TASC, The Ambulance Staff Charity, has called for more resources to be put into ambulance services following the result of a BBC investigation into response times.

According to the BBC, which submitted Freedom of Information requests to all 13 UK ambulance trusts, ambulances are struggling to reach seriously ill and injured patients.

Patients with life-threatening conditions such as cardiac arrests should be reached in eight minutes. But, according to the BBC investigation, only one of the UK’s 13 ambulance services – the Welsh ambulance service – is currently meeting its target.

The Freedom of Information responses apparently revealed that more than 500,000 hours of ambulance crews’ time in England, Wales and Northern Ireland was lost during the course of last year as ambulances waited for A&E staff to be free to hand over patients – a rise of 52 per cent in two years – and is hugely frustrating for the people who want to be out providing care, not stuck in a traffic jam.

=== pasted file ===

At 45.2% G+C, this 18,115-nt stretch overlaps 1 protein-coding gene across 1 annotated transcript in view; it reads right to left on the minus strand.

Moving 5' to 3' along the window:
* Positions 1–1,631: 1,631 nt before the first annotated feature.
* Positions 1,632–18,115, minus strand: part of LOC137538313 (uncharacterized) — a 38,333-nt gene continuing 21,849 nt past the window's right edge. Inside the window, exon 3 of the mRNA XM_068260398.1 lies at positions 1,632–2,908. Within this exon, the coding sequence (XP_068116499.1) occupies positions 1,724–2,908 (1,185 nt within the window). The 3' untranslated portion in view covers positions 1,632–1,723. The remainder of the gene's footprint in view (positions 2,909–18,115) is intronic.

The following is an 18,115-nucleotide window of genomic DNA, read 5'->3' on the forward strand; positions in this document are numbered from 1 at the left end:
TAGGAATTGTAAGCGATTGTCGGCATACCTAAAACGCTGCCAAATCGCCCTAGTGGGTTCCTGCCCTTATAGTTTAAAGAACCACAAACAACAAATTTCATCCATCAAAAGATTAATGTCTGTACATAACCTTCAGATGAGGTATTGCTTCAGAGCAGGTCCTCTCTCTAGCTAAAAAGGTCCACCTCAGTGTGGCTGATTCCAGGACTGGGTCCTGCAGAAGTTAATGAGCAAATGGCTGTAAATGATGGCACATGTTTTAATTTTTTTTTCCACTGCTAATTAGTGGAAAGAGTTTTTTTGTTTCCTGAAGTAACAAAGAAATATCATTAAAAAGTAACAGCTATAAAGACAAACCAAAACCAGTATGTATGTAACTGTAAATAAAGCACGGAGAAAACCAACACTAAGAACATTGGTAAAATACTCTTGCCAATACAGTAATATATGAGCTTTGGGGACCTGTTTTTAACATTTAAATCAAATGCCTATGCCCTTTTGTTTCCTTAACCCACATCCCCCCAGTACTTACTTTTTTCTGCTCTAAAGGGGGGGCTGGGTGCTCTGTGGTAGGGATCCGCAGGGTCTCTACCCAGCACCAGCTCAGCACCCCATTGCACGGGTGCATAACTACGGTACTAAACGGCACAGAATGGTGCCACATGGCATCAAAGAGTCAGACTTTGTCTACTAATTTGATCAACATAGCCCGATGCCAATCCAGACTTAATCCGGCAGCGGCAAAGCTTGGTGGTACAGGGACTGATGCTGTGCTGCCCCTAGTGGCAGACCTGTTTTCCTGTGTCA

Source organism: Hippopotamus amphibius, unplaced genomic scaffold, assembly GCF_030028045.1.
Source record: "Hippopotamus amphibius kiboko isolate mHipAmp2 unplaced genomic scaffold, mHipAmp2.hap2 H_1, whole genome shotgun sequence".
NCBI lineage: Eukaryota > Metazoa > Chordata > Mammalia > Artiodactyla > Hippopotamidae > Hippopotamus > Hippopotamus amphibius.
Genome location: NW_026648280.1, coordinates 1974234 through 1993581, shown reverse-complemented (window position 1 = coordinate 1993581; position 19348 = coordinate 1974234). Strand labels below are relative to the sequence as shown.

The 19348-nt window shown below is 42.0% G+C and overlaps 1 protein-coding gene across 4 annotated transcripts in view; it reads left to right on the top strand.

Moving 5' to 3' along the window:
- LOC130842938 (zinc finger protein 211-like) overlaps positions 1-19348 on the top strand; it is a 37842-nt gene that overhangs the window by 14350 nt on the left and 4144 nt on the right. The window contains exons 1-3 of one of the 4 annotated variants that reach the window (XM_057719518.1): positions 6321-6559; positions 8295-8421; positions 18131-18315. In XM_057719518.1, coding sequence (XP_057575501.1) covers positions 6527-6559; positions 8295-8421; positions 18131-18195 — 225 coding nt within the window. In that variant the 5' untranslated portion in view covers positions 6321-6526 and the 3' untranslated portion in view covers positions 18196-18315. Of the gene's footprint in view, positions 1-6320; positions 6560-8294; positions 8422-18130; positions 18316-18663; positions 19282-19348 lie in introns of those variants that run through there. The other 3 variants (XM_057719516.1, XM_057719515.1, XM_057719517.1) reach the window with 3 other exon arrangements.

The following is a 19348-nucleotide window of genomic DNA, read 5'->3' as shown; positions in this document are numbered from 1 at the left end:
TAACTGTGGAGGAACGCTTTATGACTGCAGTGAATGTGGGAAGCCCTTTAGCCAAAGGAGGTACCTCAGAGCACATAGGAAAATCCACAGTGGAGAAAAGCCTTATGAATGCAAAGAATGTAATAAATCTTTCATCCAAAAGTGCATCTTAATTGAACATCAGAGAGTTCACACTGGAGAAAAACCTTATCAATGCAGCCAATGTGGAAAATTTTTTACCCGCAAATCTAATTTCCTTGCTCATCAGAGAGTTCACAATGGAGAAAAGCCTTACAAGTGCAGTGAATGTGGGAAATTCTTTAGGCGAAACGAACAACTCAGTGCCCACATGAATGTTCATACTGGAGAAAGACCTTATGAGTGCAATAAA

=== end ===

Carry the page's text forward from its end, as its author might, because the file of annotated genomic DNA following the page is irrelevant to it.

TASC said the figures were an indication of rising demand for ambulance services as well as pressure in the system.

Roy Norris, TASC Chair, said:

“This investigation by the BBC highlights the worries we have about the pressure on ambulance services and, as a result, the pressure on ambulance people.

“We are getting increasing contacts from ambulance people, particularly the frontline paramedics, technicians and call handlers, about the workload they are having to deal with and the stresses and illness that this is causing.

“The situation has clearly become critical, as this investigation highlights, so it is now time for more resources to be made available to our outstretched ambulance people across the country.”

For more details about The Ambulance Staff Charity please visit www.theasc.org.uk or call 0800 1032 999.

Photo courtesy of WMAS

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